While no official requirements have been published, this E3 2009 interview with BioWare’s Gordon Walton gives some insight into the basic level of system requirements that BioWare is aiming for:


Gordon Walton: We are definitely not intending it to be extremely high. That’s great. I would like to be able to play it on my 3 year old gaming notebook.

Gordon Walton: It’s going to more modest to let more people into the game because not every gamer changes out their machine for super hardcore machines.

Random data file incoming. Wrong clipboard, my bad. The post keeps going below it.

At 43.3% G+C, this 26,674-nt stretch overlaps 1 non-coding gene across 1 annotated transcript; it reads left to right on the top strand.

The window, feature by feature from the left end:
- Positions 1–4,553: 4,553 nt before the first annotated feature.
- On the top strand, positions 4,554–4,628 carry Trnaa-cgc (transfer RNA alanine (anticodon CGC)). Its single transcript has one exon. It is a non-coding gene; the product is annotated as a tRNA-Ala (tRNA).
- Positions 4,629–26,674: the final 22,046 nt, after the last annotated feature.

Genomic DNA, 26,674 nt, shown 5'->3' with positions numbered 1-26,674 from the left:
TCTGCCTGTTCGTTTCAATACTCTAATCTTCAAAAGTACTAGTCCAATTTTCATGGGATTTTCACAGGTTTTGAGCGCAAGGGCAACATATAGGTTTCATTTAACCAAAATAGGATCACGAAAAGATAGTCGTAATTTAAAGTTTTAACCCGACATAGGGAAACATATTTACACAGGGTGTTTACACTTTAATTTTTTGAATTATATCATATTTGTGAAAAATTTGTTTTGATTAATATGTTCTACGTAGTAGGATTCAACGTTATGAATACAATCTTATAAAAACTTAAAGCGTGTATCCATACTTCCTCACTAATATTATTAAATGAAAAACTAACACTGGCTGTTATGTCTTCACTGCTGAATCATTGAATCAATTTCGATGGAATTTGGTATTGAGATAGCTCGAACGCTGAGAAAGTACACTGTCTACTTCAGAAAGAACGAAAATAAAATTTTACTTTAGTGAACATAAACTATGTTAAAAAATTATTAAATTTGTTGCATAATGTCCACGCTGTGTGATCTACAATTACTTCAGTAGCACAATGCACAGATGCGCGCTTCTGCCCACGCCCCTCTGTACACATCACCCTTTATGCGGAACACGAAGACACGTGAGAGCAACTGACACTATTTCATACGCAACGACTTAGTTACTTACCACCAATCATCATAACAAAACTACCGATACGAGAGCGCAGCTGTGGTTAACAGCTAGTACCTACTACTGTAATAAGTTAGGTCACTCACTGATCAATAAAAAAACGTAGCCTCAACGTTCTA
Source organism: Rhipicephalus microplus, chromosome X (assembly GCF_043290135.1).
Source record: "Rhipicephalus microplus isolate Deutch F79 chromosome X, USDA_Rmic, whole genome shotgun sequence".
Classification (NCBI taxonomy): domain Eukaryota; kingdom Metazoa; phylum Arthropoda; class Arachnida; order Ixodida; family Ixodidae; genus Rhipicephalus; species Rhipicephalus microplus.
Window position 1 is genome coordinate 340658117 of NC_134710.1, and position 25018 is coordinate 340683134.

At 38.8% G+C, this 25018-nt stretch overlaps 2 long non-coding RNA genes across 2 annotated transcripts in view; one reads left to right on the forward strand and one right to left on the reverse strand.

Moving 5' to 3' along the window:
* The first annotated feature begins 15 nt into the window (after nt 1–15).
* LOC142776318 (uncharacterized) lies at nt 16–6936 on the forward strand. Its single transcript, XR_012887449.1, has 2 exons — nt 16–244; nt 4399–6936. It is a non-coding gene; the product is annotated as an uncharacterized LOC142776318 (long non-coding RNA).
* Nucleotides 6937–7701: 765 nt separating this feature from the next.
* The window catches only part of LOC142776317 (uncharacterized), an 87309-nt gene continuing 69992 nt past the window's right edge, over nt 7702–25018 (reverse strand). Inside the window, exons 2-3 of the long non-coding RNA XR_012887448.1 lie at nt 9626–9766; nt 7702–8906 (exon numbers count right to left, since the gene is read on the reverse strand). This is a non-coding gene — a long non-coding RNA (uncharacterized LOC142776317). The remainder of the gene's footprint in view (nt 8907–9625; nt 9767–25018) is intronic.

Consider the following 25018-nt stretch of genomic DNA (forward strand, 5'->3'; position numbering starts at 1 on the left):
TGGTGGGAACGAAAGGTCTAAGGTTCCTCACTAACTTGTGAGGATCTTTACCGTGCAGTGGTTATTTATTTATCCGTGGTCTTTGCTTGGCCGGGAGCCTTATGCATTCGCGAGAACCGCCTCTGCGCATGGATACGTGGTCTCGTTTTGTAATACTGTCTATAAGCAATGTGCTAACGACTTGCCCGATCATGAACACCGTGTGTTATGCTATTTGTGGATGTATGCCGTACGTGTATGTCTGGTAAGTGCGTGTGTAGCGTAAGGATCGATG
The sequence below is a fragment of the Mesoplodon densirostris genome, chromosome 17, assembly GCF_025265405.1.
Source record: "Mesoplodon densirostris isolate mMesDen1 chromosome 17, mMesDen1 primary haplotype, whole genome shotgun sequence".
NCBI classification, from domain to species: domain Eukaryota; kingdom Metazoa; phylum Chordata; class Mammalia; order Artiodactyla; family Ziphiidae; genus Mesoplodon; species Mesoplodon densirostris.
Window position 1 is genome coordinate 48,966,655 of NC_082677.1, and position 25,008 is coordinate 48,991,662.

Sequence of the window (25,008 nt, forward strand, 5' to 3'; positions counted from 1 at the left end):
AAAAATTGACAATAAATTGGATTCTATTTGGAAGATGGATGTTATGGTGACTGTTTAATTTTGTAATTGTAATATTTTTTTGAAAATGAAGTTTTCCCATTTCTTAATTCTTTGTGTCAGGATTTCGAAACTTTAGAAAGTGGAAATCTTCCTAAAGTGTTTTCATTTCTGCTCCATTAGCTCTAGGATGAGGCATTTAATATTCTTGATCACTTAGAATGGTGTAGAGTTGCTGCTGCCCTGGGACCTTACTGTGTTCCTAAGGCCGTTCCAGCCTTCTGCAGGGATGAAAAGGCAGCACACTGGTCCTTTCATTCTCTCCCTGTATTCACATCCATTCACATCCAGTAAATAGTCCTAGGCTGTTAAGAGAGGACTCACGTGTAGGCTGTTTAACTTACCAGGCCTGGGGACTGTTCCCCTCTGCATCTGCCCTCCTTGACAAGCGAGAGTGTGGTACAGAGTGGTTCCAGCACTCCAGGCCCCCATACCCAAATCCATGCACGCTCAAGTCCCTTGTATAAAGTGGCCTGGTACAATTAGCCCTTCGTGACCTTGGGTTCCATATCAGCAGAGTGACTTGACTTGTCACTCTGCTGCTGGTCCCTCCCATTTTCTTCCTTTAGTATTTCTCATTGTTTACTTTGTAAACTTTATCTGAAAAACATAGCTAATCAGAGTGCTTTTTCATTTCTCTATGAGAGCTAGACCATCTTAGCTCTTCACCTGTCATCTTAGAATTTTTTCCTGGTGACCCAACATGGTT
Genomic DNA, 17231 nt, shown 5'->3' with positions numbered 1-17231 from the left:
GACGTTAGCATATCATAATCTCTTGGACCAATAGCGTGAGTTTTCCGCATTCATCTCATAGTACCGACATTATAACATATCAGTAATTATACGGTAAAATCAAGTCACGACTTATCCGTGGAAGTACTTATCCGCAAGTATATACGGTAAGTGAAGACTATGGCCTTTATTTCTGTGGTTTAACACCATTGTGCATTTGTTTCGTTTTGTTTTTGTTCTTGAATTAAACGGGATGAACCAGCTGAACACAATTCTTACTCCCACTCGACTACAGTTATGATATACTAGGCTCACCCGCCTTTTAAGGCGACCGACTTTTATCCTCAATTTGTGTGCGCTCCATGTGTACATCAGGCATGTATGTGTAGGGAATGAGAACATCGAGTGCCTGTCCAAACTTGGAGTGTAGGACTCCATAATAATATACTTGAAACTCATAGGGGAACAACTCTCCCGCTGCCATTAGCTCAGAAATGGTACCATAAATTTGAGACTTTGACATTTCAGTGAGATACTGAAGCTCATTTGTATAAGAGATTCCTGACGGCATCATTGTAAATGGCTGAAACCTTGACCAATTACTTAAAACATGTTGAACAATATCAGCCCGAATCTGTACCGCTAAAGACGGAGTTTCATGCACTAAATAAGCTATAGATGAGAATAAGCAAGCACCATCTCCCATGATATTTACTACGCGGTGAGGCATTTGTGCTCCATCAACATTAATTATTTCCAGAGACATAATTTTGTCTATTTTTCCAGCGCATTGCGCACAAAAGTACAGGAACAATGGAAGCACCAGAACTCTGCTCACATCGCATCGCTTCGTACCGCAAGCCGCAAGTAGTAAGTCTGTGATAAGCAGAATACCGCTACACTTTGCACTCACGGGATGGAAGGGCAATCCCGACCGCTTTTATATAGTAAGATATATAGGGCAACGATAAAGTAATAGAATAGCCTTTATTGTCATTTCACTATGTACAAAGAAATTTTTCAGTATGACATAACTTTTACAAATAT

This is great news for someone like myself, as I am not particularly PC savvy (in terms of building my own) and don’t necessarily have the money to buy a comp that can run, say, Crysis at maximum settings. BioWare continuously states its intention to draw in gamers and fans from a multitude of backgrounds with a widely diverse set of in-game goals. They want Star Wars fans, BioWare fans, and Knights of the Old Republic players alike. They want players to be able to overclock settings in high-end raid situations, while also catering to casual players who just want to sit in a cantina and chat with friends. It was also recently stated that the potential market for the game is made even more immense by the desired inclusion of console gamers and other customers not familiar with the general MMO scene. Therefore, I believe BioWare will make the minimum required settings as low and open as possible to cater to the general masses of potential non-PC specific players (a group in which I find inclusion, given my much more robust console-gaming experience). From there, though, they will almost certainly have a steep slope to climb for those wishing to achieve maximum settings. Perhaps not as great a jump as other graphically-intense games, but nonetheless significant.